Making Every Contact Count for Mental Health across the North Project
RSPH and NHSE Workforce, Training and Education directorate (NHSE WTE) North have developed a project focusing on mental health promotion across the North of England. The project is focused on upskilling the frontline non-specialist workforce in primary and community care settings to become more health promoting. This is done by using a Making Every Contact Count (MECC) approach whereby they are able to integrate purposeful mental health conversations into everyday conversations with the public.
Embedding the MECC approach and promoting mental health are current national strategic priorities for the health system, and the effects of COVID-19 on population health have made this even more urgent. Estimates say that 20% of adults and 15% of children need mental health support now and in the coming years (Centre for Mental Health, 2020). MECC for Mental Health is well placed to support organisations interested in tackling this challenge through evidence-based mental health training that develops knowledge, skills and confidence to integrate relevant messages and interventions into routine practice.
Who is this project aimed at?
The project is aimed at frontline non-specialist staff working in primary and community care settings includes, but not limited to, those working in:
- Social prescribing
- GP surgeries
- Primary care services based at hospitals such as GUM clinics
- Community pharmacy
- Health and social care
- District nursing
- Falls services
- Health visiting
- School nursing
- Emergency services such as ambulance and fire services etc.
- Allied health professionals
- Frontline workers based in the VCSC sector delivering NHS commissioned primary and community care services.
Phase One Evaluation Report
The report offers an overview of how Royal Society for Public Health, in partnership with NHSE WTE North West and North East & Yorkshire, designed and delivered the MECC for Mental Health training programme to frontline health and care professionals. Embedding the MECC approach and promoting mental health and wellbeing are current national priorities for the health system. To support this, to date the project has developed and delivered a fully tested training programme to over 1000 delegates including 12 Lead Trainers and 100 Trainers.
The independent evaluation of the training, also included in the report, demonstrates both the interest in the training offer and promising results in terms of increasing confidence to have conversations about mental health, and changing professional practice to include them daily.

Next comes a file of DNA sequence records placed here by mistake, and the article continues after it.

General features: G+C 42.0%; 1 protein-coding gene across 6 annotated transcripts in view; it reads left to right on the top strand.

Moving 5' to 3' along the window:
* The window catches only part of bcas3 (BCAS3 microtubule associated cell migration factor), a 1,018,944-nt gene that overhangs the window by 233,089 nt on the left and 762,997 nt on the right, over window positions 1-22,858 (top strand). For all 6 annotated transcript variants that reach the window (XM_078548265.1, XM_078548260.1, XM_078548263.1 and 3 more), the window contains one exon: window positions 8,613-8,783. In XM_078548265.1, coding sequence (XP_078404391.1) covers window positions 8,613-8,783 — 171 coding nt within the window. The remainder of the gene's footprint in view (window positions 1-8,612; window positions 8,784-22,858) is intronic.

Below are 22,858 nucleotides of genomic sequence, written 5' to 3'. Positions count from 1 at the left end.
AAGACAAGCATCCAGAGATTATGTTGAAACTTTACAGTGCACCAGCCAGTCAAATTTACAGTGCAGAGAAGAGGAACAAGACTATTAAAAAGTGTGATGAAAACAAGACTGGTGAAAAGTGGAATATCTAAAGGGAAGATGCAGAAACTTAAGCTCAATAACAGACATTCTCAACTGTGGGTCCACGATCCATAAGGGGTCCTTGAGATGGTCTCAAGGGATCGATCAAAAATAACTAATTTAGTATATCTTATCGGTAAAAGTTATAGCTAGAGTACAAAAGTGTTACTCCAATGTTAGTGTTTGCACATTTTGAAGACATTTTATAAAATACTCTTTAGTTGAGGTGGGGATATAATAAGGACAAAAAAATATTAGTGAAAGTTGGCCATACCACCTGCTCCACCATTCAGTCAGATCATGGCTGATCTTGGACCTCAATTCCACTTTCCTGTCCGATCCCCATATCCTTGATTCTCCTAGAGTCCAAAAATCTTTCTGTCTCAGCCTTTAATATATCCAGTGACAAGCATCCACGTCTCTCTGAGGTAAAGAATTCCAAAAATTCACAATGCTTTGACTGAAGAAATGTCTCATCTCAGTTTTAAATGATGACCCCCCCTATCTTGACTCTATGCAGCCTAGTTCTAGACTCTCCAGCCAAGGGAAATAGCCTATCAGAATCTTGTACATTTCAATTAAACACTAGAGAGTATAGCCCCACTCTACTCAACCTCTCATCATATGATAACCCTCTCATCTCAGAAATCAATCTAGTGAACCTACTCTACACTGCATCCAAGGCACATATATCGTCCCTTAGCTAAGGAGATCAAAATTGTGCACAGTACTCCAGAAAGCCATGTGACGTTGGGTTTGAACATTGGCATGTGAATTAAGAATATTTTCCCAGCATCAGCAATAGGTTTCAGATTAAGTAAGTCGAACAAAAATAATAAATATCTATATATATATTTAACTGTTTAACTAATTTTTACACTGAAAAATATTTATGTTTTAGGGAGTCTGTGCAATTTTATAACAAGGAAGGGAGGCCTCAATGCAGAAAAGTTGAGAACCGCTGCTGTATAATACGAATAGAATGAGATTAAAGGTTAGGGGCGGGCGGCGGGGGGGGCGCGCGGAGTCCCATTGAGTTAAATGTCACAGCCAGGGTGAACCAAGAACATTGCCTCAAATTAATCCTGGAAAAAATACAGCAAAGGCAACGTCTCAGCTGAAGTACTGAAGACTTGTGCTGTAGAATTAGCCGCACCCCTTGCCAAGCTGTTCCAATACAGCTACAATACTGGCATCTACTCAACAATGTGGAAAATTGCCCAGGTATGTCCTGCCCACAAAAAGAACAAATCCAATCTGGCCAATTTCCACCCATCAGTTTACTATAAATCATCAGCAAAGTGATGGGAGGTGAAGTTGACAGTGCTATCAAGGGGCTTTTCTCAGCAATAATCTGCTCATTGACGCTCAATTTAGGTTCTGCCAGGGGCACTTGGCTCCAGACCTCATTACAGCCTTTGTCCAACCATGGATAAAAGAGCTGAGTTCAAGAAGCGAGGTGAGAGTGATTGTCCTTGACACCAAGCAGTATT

Based on need and demand, the project has delivered three additional developments:
- An adaptation of the core training programme to Cancer Settings
In collaboration with Greater Manchester Cancer Alliance and The Christie NHS Foundation Trust, the MECC for mental health training was contextualised to be used in Cancer Settings with the aim of normalising mental health and mental illness support for cancer patients.
- An adaptation of the core training programme to Stroke Care Pathways
In collaboration with a team from Lancashire & South Cumbria NHS Foundation Trust, this adaptation has developed tailored case studies, signposting links and the MECC approach to consider communication difficulties stroke survivors might experience.
- A module supporting conversations about menopause and mental health
MECC for Menopause is an additional module that can be delivered as part of the core programme or as a stand-alone training module. It aims to promote conversations about menopause and to promote appropriate support within primary and community care services, the workplace and beyond. Find out more and register your interest for MECC for Menopause training.
Beginning in July 2022, and running until June 2023, phase two of the project will be rolled out in the North West of England. The aim is to recruit a further 26 new Lead Trainers and up to 130 new Trainers from primary and community care organisations.
Furthermore, the project will develop a quality assurance and registration scheme to ensure ongoing high-quality delivery of training by participant organisations.
North East and Yorkshire
Beginning in March 2023, and running until May 2024, phase two of the project will be rolled out in the North East of England and Yorkshire. The aim is to recruit a further 12 new Lead Trainers and up to 56 new Trainers.
This programme will also work with independent evaluators from the University of East Anglia to investigate the potential cost-benefit of the impact MECC approach by assessing currently collected data.
For more information about this work please contact Nelly Araujo on [email protected]